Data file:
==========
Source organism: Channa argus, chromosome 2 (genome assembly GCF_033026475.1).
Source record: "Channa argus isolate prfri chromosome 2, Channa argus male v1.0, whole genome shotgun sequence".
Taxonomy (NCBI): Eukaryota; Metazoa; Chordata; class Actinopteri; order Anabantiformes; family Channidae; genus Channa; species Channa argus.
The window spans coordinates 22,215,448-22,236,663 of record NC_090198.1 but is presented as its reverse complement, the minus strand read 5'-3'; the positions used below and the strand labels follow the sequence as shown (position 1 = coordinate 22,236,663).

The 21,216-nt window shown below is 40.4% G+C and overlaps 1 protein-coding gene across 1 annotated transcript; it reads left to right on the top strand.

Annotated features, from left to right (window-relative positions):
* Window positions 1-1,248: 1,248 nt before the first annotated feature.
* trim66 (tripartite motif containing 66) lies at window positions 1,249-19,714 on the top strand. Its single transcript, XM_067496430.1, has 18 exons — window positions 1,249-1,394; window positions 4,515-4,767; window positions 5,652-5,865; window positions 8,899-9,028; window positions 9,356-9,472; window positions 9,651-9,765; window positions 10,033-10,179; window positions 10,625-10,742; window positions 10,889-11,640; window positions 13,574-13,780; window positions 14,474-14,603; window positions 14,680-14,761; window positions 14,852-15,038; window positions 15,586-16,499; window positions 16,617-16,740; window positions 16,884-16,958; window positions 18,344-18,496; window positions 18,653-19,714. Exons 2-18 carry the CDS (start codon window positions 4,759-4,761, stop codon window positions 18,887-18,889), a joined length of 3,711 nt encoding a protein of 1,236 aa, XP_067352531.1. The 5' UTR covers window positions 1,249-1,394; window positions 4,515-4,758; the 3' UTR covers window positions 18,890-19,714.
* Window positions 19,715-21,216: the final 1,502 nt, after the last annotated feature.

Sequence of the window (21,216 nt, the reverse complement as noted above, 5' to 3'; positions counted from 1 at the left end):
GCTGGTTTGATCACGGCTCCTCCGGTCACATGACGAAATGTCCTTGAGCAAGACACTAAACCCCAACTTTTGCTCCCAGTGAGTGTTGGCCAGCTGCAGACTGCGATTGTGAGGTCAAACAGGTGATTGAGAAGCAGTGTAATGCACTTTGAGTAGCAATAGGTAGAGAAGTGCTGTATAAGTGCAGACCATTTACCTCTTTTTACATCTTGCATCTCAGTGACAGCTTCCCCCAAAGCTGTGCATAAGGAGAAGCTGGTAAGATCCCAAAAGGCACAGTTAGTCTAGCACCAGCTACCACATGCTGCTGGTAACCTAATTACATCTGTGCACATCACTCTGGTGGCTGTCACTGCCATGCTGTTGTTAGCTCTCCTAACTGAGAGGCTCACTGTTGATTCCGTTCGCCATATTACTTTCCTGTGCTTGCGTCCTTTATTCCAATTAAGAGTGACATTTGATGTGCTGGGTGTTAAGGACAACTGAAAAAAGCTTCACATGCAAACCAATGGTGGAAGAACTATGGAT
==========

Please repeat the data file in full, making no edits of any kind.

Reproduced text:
Source organism: Channa argus, chromosome 2 (genome assembly GCF_033026475.1).
Source record: "Channa argus isolate prfri chromosome 2, Channa argus male v1.0, whole genome shotgun sequence".
Taxonomy (NCBI): Eukaryota; Metazoa; Chordata; class Actinopteri; order Anabantiformes; family Channidae; genus Channa; species Channa argus.
The window spans coordinates 22,215,448-22,236,663 of record NC_090198.1 but is presented as its reverse complement, the minus strand read 5'-3'; the positions used below and the strand labels follow the sequence as shown (position 1 = coordinate 22,236,663).

The 21,216-nt window shown below is 40.4% G+C and overlaps 1 protein-coding gene across 1 annotated transcript; it reads left to right on the top strand.

Annotated features, from left to right (window-relative positions):
* Window positions 1-1,248: 1,248 nt before the first annotated feature.
* trim66 (tripartite motif containing 66) lies at window positions 1,249-19,714 on the top strand. Its single transcript, XM_067496430.1, has 18 exons — window positions 1,249-1,394; window positions 4,515-4,767; window positions 5,652-5,865; window positions 8,899-9,028; window positions 9,356-9,472; window positions 9,651-9,765; window positions 10,033-10,179; window positions 10,625-10,742; window positions 10,889-11,640; window positions 13,574-13,780; window positions 14,474-14,603; window positions 14,680-14,761; window positions 14,852-15,038; window positions 15,586-16,499; window positions 16,617-16,740; window positions 16,884-16,958; window positions 18,344-18,496; window positions 18,653-19,714. Exons 2-18 carry the CDS (start codon window positions 4,759-4,761, stop codon window positions 18,887-18,889), a joined length of 3,711 nt encoding a protein of 1,236 aa, XP_067352531.1. The 5' UTR covers window positions 1,249-1,394; window positions 4,515-4,758; the 3' UTR covers window positions 18,890-19,714.
* Window positions 19,715-21,216: the final 1,502 nt, after the last annotated feature.

Sequence of the window (21,216 nt, the reverse complement as noted above, 5' to 3'; positions counted from 1 at the left end):
GCTGGTTTGATCACGGCTCCTCCGGTCACATGACGAAATGTCCTTGAGCAAGACACTAAACCCCAACTTTTGCTCCCAGTGAGTGTTGGCCAGCTGCAGACTGCGATTGTGAGGTCAAACAGGTGATTGAGAAGCAGTGTAATGCACTTTGAGTAGCAATAGGTAGAGAAGTGCTGTATAAGTGCAGACCATTTACCTCTTTTTACATCTTGCATCTCAGTGACAGCTTCCCCCAAAGCTGTGCATAAGGAGAAGCTGGTAAGATCCCAAAAGGCACAGTTAGTCTAGCACCAGCTACCACATGCTGCTGGTAACCTAATTACATCTGTGCACATCACTCTGGTGGCTGTCACTGCCATGCTGTTGTTAGCTCTCCTAACTGAGAGGCTCACTGTTGATTCCGTTCGCCATATTACTTTCCTGTGCTTGCGTCCTTTATTCCAATTAAGAGTGACATTTGATGTGCTGGGTGTTAAGGACAACTGAAAAAAGCTTCACATGCAAACCAATGGTGGAAGAACTATGGAT